Please feel free to comment below. Alternatively, you can email comments, questions, suggestions, or hot tips to Also please check out my Economics Explored podcast, which has a new episode each week.

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Qld Gross State Product was up 22% in dollar terms in 2021-22

Hidden in a note to its economic forecasts table in the state budget was the extraordinary estimate from Queensland Treasury that, in nominal dollar terms, the state economy expanded 22% last financial year, 2021-22 (see the chart below based on estimates prepared when updating my interstate debt comparisons slide deck). Queensland’s Gross State Product was nearly $450 billion in nominal dollar terms in 2021-22, an increase of around $80 billion, largely due to crazily high coal prices. In real or volume terms, adjusting for price increases including coal price increases which have blown out the value of exports in dollar terms, the economy only expanded 3% according to Queensland Treasury’s estimates.

I’ve previously covered on QEW the discrepancy between value and volume measures of exports that is behind the big divergence between nominal and real GSP growth estimates (see Qld & Australia exporting lower volumes but earning more, due to higher coal and iron ore prices). 

A lot of the additional GSP will have gone to mining companies as profits, to be shared among both domestic and foreign shareholders. That said, in 2021-22, the state government received $9 billion in royalty revenue compared with the original forecast of $3 billion, and mining workers would have benefited, too, with reports of higher wages and sign-on bonuses (see the QEW article linked to previously).  

The huge positive boost to Queensland’s economy that we saw in 2021-22 is consistent with Morgans Chief Economist Michael Knox’s view covered by John McCarthy in his recent InQld article Better than the gold rush: How Australia is booming while share prices plunge. Of course, we now need to see how the economy reacts to the RBA hiking interest rates, and we’re expecting a half-percentage-point (0.5%) increase in the overnight cash rate today. As I’ve covered in a previous post, consumer confidence has fallen in recent weeks, probably due to recent interest rate hikes (see Consumer confidence indicators are very concerning).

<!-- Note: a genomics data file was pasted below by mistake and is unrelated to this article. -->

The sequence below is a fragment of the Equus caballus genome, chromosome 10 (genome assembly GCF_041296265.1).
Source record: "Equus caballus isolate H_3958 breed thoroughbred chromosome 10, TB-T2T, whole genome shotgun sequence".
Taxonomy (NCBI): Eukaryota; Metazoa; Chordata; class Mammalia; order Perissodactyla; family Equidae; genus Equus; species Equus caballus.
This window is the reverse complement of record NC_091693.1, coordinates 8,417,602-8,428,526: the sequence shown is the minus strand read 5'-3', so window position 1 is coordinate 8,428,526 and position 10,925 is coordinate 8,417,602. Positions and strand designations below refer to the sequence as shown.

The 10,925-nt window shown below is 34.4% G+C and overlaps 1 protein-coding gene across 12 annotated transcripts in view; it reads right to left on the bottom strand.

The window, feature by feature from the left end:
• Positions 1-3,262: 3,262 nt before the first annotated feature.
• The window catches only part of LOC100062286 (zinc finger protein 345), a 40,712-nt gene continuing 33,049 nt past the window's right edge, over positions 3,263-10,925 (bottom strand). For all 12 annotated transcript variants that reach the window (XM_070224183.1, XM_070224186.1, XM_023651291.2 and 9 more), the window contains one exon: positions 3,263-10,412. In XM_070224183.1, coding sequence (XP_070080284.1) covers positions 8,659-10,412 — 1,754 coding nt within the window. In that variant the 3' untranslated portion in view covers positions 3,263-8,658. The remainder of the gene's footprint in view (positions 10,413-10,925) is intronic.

Please feel free to comment below. Alternatively, you can email comments, questions, suggestions, or hot tips to Also please check out my Economics Explored podcast, which has a new episode each week.

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Qld gaining nearly 1,000 people per week from interstate – new yearly (50k) & quarterly (19k) records

It’s been an extraordinary day of news for Queensland today, with: 

a) record net interstate migration over a twelve-month period of just over 50k, and record quarterly net interstate migration of 19k in December quarter 2021, revealed in the ABS’s latest population report (see chart below*); and

b) the publication of Peter Coaldrake’s hard hitting integrity review, which has confirmed what many of us have suspected for a long time about the inner workings of the Queensland Government – i.e. the excessive influence of lobbyists, a public service manipulated for political purposes, etc. – and has made some excellent recommendations which, to her credit, the Premier has agreed to implement.

With all these new Queenslanders (i.e. approx. 1,000/week if we use the 12 month gain, or nearly 1,500/week if we use the December quarter gain), it’s good we’re finally going to improve government accountability and integrity. Better late than never, of course. One recommendation which blew me away – given I’ve worked as a public servant at both state and federal levels and understand just how radical a measure this is, although apparently it’s been adopted in NZ and is wildly successful – is the presumption that cabinet documents should be made public in a timely fashion. This is the specific recommendation:

Cabinet submissions (and their attachments), agendas, and decisions papers be proactively released and published online within 30 business days of such decisions.   

Well done Peter Coaldrake. Now it’s time for the government to follow through.